[f] appendices (if any), and
3. The body of the thesis should cover following points (not necessarily in this order)
- A statement of the problem. This section includes a review of all important and relevant background literature, including both theoretical and empirical reports published in the field pertinent to the study.
- A methodology and data section. This section describes the research procedures, study design, nature of the sample, data collection techniques, and method of analysis.
- The results section presents the most important findings in enough detail to evaluate their validity and significance.
- An analysis or interpretation of findings. This section discusses the implications, limitations, and significance of the project.
References and Bibliographies
The thesis must be referenced completely, accurately, and according to departmental and disciplinary requirements.
Also see the sociology reference materials or anthropology reference materials.
Manuscript Preparation for the Honors Thesis
(Official Guidelines as found on the LITS Archives and Special Collections Web site).
Formatting and Honors Thesis
The final form of the honors thesis should be produced on a word processor and printed on a good letter-quality printer, on 20 to 24 pound white bond paper of good rag or cotton fiber content (at least 25% to 50%), 8 1/2 X 11. Printing should be on one side of the paper only, and the text should be double spaced throughout except that footnotes, bibliography, and quotations of five or more lines should be single spaced. For type, the library recommends Times Roman, Palatino, or Courier, 12 Point; check with your adviser for specific requirements within your particular discipline. The left margin should be two inches wide to allow for binding, the right, not less than one inch, and about 1 1/4 inches should be left at the top and bottom of the page. All illustrations, tables, maps, etc., should come within the limits of the page margins; folding is permissible, but the folded page should be narrower than the thesis page so that it will not be caught in the binding. Five spaces indentation is recommended for paragraphs in the double-spaced matter in the text and appendices; for footnotes and bibliography, three spaces indentation is suggested. Page numbers and Arabic figures should appear in the upper right hand corner of the page in line with the text margin. Pages should normally be numbered sequentially. Pages with charts, diagrams, illustrations, or photographs may be assigned lower-case letters after the number of the page they follow, e.g., 14a, but the thesis should be internally consistent in its treatment of such pages. Each chapter or division should begin on a new page, the heading and title dropped about two inches from the top of the page, centered and written in full capitals. All matter that would be italicized in printing should be underlined in the typed copy, if italics are not supported.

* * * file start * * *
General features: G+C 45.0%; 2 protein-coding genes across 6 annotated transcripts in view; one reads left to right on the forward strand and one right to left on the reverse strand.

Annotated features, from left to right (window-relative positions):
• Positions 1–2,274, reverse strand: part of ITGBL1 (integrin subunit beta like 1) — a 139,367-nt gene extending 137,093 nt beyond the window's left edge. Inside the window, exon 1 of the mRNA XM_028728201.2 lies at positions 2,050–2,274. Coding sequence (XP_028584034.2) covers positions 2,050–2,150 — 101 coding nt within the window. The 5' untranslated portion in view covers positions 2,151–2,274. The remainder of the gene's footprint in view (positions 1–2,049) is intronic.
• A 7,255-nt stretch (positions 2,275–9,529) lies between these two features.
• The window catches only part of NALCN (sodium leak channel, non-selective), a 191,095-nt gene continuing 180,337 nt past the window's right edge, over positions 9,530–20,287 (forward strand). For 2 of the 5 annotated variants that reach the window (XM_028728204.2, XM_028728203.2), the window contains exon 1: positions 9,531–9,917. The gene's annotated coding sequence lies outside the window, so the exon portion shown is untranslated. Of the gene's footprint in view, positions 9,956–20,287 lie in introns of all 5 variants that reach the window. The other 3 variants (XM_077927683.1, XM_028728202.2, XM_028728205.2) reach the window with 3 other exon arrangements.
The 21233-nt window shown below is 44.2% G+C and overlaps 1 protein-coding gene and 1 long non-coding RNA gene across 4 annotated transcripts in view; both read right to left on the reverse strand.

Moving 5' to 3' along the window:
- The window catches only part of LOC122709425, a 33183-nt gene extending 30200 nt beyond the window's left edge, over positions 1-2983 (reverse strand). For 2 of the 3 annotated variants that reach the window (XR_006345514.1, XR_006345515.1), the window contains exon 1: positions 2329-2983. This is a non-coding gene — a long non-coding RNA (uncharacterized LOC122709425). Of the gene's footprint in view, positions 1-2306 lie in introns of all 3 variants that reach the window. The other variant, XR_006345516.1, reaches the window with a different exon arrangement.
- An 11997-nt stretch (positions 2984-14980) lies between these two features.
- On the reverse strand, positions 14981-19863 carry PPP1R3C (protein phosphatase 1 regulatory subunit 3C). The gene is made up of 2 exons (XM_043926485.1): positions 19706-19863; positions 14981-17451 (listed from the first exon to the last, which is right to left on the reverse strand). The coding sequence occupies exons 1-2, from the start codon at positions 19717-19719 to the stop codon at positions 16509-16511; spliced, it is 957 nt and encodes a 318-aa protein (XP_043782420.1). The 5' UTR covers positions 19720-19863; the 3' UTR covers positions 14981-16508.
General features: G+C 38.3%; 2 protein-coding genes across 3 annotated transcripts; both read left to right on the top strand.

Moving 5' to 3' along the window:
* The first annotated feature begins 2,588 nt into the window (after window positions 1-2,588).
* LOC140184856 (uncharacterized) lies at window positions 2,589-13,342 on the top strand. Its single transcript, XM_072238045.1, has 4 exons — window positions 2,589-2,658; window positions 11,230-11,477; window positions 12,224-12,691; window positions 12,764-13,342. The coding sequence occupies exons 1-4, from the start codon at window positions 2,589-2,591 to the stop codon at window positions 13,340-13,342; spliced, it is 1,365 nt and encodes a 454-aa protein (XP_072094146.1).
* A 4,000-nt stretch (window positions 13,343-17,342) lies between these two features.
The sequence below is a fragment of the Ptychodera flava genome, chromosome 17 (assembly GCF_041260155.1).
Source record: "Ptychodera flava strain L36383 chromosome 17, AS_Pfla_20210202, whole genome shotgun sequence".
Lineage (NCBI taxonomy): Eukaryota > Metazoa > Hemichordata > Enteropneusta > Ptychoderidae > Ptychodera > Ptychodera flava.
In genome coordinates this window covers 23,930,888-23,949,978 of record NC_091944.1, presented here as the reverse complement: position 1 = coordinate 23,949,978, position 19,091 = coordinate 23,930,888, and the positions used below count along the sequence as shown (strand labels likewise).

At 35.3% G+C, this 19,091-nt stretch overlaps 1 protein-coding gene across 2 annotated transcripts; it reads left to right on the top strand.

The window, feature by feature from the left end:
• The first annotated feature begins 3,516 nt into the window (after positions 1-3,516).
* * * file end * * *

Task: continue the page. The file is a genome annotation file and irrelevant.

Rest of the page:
Number of Copies
A student should submit three copies of her thesis to her major department/examining committee who will, in recommendations for summa cum laude, submit all three copies to the Academic Administrative Board for review. These copies will later be returned to the department.
Parts of The Thesis
Theses presented for honors should include a permission sheet placed within the binding which reads as follows: "I give permission for public access to my thesis and for any copying to be done at the discretion of the archives librarian and/or the College librarian." The permission sheet must be signed and dated by the student at the bottom. Parts of the thesis should be arranged in the following order: permission sheet; title page; acknowledgment; table of contents or outline; table of charts, figures, or diagrams, if any; preface and/or introduction; main text by chapters or parts; summary or conclusion; appendices, if any; bibliography or literature cited.
Footnotes may be placed at the bottom of the page below a line drawn completely across under the text, at the end of the chapter, or following the summary or conclusion. Acknowledgment of sources should follow the accepted practice in the discipline concerned. The thesis director can refer the student to a style manual that will set forth acceptable practices. Quotations of five or more lines should be single spaced and indented five spaces from the left margin, without framing quotation marks. If a single paragraph or part of one is quoted consecutively, indent the first line of each three spaces. Verse quotations of a single line or part of a line should be run on, in quotation marks, in the text; longer verse quotations should be centered. For ellipsis within a sentence, use three . . . spaced periods, leaving a space before the first period.
In addition, a copy should be submitted to Library, Information, and Technology Services (LITS) electronically. See complete instructions, format specifications, and help submitting honors pages on the Archives Web site.